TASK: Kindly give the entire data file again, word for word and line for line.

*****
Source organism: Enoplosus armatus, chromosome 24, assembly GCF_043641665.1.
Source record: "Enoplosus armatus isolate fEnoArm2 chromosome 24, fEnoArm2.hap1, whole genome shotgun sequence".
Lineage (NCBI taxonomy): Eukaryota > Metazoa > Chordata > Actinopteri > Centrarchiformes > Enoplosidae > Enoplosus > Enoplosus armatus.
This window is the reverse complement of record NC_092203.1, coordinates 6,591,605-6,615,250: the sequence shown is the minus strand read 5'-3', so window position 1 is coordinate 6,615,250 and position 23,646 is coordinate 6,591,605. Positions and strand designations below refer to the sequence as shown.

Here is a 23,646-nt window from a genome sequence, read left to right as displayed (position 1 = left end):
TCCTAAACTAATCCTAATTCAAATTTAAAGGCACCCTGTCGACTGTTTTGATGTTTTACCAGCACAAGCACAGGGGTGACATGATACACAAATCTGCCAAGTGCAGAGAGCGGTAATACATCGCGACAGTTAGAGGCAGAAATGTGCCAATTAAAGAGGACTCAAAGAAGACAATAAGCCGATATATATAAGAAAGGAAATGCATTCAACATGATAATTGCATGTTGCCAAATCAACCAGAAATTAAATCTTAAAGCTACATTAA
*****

Source organism: Enoplosus armatus, chromosome 24, assembly GCF_043641665.1.
Source record: "Enoplosus armatus isolate fEnoArm2 chromosome 24, fEnoArm2.hap1, whole genome shotgun sequence".
Lineage (NCBI taxonomy): Eukaryota > Metazoa > Chordata > Actinopteri > Centrarchiformes > Enoplosidae > Enoplosus > Enoplosus armatus.
This window is the reverse complement of record NC_092203.1, coordinates 6,591,605-6,615,250: the sequence shown is the minus strand read 5'-3', so window position 1 is coordinate 6,615,250 and position 23,646 is coordinate 6,591,605. Positions and strand designations below refer to the sequence as shown.

Here is a 23,646-nt window from a genome sequence, read left to right as displayed (position 1 = left end):
TCCTAAACTAATCCTAATTCAAATTTAAAGGCACCCTGTCGACTGTTTTGATGTTTTACCAGCACAAGCACAGGGGTGACATGATACACAAATCTGCCAAGTGCAGAGAGCGGTAATACATCGCGACAGTTAGAGGCAGAAATGTGCCAATTAAAGAGGACTCAAAGAAGACAATAAGCCGATATATATAAGAAAGGAAATGCATTCAACATGATAATTGCATGTTGCCAAATCAACCAGAAATTAAATCTTAAAGCTACATTAA